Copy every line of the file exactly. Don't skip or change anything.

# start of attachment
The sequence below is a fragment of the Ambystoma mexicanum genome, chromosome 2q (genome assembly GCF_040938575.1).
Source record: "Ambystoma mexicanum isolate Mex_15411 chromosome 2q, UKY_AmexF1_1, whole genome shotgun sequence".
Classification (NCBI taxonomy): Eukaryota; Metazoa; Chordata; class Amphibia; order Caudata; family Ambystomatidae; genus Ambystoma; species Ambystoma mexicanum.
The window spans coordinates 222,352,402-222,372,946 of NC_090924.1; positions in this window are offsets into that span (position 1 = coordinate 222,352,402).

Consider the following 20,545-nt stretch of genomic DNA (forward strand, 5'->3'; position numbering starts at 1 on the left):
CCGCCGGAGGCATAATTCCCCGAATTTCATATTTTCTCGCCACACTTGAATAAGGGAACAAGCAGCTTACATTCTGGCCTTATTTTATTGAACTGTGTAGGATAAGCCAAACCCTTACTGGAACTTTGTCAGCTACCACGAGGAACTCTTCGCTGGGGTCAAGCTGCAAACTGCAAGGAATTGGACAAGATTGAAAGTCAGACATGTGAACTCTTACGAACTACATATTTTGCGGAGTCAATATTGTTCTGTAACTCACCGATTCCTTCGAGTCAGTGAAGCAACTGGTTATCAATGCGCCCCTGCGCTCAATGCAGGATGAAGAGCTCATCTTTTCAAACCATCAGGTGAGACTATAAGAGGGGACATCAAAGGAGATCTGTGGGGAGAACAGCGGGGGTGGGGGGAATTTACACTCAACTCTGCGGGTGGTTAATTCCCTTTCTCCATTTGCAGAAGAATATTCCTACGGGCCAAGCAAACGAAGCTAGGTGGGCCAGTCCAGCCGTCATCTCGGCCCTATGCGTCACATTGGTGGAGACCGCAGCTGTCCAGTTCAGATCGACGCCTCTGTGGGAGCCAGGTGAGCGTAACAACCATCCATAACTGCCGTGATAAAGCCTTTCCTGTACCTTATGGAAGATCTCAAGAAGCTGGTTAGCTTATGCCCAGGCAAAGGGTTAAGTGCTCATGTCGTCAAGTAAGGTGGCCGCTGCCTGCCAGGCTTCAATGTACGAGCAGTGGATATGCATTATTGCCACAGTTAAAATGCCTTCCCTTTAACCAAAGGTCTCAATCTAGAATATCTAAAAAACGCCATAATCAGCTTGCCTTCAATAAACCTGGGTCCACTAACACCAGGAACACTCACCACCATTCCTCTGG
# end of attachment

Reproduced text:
The sequence below is a fragment of the Ambystoma mexicanum genome, chromosome 2q (genome assembly GCF_040938575.1).
Source record: "Ambystoma mexicanum isolate Mex_15411 chromosome 2q, UKY_AmexF1_1, whole genome shotgun sequence".
Classification (NCBI taxonomy): Eukaryota; Metazoa; Chordata; class Amphibia; order Caudata; family Ambystomatidae; genus Ambystoma; species Ambystoma mexicanum.
The window spans coordinates 222,352,402-222,372,946 of NC_090924.1; positions in this window are offsets into that span (position 1 = coordinate 222,352,402).

Consider the following 20,545-nt stretch of genomic DNA (forward strand, 5'->3'; position numbering starts at 1 on the left):
CCGCCGGAGGCATAATTCCCCGAATTTCATATTTTCTCGCCACACTTGAATAAGGGAACAAGCAGCTTACATTCTGGCCTTATTTTATTGAACTGTGTAGGATAAGCCAAACCCTTACTGGAACTTTGTCAGCTACCACGAGGAACTCTTCGCTGGGGTCAAGCTGCAAACTGCAAGGAATTGGACAAGATTGAAAGTCAGACATGTGAACTCTTACGAACTACATATTTTGCGGAGTCAATATTGTTCTGTAACTCACCGATTCCTTCGAGTCAGTGAAGCAACTGGTTATCAATGCGCCCCTGCGCTCAATGCAGGATGAAGAGCTCATCTTTTCAAACCATCAGGTGAGACTATAAGAGGGGACATCAAAGGAGATCTGTGGGGAGAACAGCGGGGGTGGGGGGAATTTACACTCAACTCTGCGGGTGGTTAATTCCCTTTCTCCATTTGCAGAAGAATATTCCTACGGGCCAAGCAAACGAAGCTAGGTGGGCCAGTCCAGCCGTCATCTCGGCCCTATGCGTCACATTGGTGGAGACCGCAGCTGTCCAGTTCAGATCGACGCCTCTGTGGGAGCCAGGTGAGCGTAACAACCATCCATAACTGCCGTGATAAAGCCTTTCCTGTACCTTATGGAAGATCTCAAGAAGCTGGTTAGCTTATGCCCAGGCAAAGGGTTAAGTGCTCATGTCGTCAAGTAAGGTGGCCGCTGCCTGCCAGGCTTCAATGTACGAGCAGTGGATATGCATTATTGCCACAGTTAAAATGCCTTCCCTTTAACCAAAGGTCTCAATCTAGAATATCTAAAAAACGCCATAATCAGCTTGCCTTCAATAAACCTGGGTCCACTAACACCAGGAACACTCACCACCATTCCTCTGG